How we raided a GB Road brothel to rescue her

Vasantha, a widow and mother of a girl, was sold by a fellow worker's mother in Bangalore where she worked in a garments factory as a tailor.

 |  5-minute read |   03-07-2015
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It was business as usual at brothel 59 in Delhi's GB Road, which houses more than 4,000 sex workers. What was unusual on the night of June 23 was the deliberate gait of Sameer Tyagi, a regular client of this brothel. Sameer appeared a bit jaded, busy on the phone, scanning the faces of about 20 odd garishly painted faces of women as they waited around for the next deal. It was 10pm, humid and a Bollywood number was playing loudly.

"Naya muniya laye ho kya (have you got a new girl?)" asked one of the older sex workers pointing towards me as I walked up the stairs to the second floor with casually dressed police officers from the Crime Branch of Delhi Police. Within few seconds, anti-trafficking activists of the NGO Shakti Vahini were also clambering up the stairs. All hell broke loose as the sex workers, pimps and customers realised that this is a police raid. We were there to rescue Vasantha (name changed) a 18-year-old girl from Kolar, Karnataka. Sameer had given the NGO information about Vasantha wanting to get out of the brothel. The police and the team from the NGO asked some of the women about Vasantha as no one from the raiding team knew what she looked like. There were no answers.

Sameer was standing at a distance from us and watching the goings on intently. He called one of the Shakti Vahini members, told her Vasantha's location and what she was wearing. As we moved towards the room, the brothel manager and some pimps blocked our way. There was some pushing, shoving, expletives, shouting and then we entered a dimly lit, dank room. A thin, frightened girl dressed in a black micro mini and a pink floral shirt was sitting on a bed, anxiety writ large on her face. "Are you Vasantha from Karnataka?" asked one of the police officers. The frightened girl looked nervously around and shook her head. We asked her again and informed her that we were here to take her out of the brothel and send her back home. At this Vasantha leapt out of bed and quickly fell at one of the police officers feet. "Please get me out of here. Don't leave me behind. They will kill me," Vasantha said as she tightly held on to the officer's legs. She refused to go out of the brothel dressed as she was and picked up some clothes and money.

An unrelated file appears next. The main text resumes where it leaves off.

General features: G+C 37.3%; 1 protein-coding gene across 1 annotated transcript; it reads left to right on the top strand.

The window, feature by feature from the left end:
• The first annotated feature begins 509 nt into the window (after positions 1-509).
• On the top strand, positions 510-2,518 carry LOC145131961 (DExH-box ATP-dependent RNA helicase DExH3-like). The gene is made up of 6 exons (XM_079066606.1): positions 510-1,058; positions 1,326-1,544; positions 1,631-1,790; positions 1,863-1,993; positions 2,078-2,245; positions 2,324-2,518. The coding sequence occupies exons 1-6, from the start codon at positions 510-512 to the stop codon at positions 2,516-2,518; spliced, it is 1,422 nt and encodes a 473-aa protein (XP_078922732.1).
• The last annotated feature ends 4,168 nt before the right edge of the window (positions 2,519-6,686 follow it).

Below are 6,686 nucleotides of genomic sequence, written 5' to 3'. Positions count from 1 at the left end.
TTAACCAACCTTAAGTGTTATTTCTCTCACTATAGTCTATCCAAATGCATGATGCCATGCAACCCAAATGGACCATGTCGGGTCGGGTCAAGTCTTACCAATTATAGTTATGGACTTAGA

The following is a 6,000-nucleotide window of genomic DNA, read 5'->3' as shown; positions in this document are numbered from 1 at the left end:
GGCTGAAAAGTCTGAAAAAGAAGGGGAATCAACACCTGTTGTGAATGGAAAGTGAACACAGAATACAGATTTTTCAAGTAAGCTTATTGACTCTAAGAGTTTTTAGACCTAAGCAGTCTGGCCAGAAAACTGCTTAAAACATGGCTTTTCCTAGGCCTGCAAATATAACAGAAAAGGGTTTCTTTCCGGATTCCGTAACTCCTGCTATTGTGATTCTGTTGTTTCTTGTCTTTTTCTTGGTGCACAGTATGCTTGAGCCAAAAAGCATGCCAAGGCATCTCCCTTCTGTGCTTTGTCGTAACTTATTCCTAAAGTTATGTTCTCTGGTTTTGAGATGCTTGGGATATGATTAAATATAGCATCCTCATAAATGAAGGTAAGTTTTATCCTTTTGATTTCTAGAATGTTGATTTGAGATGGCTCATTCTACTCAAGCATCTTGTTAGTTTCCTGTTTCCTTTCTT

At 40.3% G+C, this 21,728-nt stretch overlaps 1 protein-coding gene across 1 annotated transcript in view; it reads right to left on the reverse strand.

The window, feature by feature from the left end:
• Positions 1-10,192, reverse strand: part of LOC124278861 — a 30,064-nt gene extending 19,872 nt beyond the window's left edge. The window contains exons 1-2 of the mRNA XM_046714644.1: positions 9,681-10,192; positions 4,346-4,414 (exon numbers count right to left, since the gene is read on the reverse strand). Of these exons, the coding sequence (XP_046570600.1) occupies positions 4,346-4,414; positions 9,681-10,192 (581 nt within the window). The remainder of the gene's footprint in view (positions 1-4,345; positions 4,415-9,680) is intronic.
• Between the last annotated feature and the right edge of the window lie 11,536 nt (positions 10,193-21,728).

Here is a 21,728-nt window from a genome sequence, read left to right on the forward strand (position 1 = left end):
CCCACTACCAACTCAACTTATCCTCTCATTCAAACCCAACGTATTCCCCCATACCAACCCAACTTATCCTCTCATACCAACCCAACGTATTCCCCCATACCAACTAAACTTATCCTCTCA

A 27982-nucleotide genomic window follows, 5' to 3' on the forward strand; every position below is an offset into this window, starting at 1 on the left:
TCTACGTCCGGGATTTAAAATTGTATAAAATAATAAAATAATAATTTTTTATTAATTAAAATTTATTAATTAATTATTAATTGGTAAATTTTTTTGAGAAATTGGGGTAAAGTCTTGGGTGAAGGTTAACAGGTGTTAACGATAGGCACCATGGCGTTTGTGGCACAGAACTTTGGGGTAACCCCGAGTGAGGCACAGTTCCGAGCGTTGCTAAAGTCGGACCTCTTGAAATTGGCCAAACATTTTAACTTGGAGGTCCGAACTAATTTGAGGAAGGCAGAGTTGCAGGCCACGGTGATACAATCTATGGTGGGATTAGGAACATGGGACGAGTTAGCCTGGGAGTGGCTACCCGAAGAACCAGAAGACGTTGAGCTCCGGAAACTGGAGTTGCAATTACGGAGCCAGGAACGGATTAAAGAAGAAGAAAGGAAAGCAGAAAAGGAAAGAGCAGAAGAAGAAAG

Escorted by police officers and members from Shakti Vahini, Vasantha literally ran out of the brothel. Her medical examination revealed that she was severely abused. According to her statement recorded by the medical officer, Vasantha was forced to sleep with nearly 30 men in a day for only Rs 310 per customer. She was not given any money and would be roughed up by pimps and the brothel manager if she failed to get tips from customers.

Vasantha, a widow and mother of a girl, was sold to this brothel by a fellow worker's mother in Bangalore where she worked in a garments factory as a tailor. She arrived in Delhi in April this year and is looking forward to go home to her parents. Rishi Kant, co-founder of the NGO, Shakti Vahini who has conducted more than 100 raids to rescue hapless women and girls trapped in brothels, and who supervised Vasantha's rescue, has deputed his team members to regularly check buses and trains coming from certain areas of West Bengal, Bihar and Uttar Pradesh as traffickers constantly invent new tricks to evade detection.